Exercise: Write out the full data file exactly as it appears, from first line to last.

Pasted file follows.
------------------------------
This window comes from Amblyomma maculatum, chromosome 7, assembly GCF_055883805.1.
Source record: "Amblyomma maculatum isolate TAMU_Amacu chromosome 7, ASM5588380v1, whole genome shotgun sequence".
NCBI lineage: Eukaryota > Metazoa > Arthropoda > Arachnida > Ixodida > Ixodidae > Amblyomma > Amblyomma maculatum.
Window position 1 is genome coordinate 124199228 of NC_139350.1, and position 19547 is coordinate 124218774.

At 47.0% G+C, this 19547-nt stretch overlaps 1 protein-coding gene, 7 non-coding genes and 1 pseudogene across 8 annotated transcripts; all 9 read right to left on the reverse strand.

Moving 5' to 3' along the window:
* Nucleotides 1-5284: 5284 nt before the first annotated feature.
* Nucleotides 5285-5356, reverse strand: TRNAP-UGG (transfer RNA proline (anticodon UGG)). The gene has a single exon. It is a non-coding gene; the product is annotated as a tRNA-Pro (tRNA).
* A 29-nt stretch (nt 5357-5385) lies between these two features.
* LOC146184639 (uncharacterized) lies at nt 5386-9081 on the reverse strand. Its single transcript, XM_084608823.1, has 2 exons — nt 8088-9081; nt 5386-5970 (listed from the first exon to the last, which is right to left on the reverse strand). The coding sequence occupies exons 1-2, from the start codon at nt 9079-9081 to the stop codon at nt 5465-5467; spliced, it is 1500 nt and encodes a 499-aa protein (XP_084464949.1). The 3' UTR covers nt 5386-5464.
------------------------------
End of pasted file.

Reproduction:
This window comes from Amblyomma maculatum, chromosome 7, assembly GCF_055883805.1.
Source record: "Amblyomma maculatum isolate TAMU_Amacu chromosome 7, ASM5588380v1, whole genome shotgun sequence".
NCBI lineage: Eukaryota > Metazoa > Arthropoda > Arachnida > Ixodida > Ixodidae > Amblyomma > Amblyomma maculatum.
Window position 1 is genome coordinate 124199228 of NC_139350.1, and position 19547 is coordinate 124218774.

At 47.0% G+C, this 19547-nt stretch overlaps 1 protein-coding gene, 7 non-coding genes and 1 pseudogene across 8 annotated transcripts; all 9 read right to left on the reverse strand.

Moving 5' to 3' along the window:
* Nucleotides 1-5284: 5284 nt before the first annotated feature.
* Nucleotides 5285-5356, reverse strand: TRNAP-UGG (transfer RNA proline (anticodon UGG)). The gene has a single exon. It is a non-coding gene; the product is annotated as a tRNA-Pro (tRNA).
* A 29-nt stretch (nt 5357-5385) lies between these two features.
* LOC146184639 (uncharacterized) lies at nt 5386-9081 on the reverse strand. Its single transcript, XM_084608823.1, has 2 exons — nt 8088-9081; nt 5386-5970 (listed from the first exon to the last, which is right to left on the reverse strand). The coding sequence occupies exons 1-2, from the start codon at nt 9079-9081 to the stop codon at nt 5465-5467; spliced, it is 1500 nt and encodes a 499-aa protein (XP_084464949.1). The 3' UTR covers nt 5386-5464.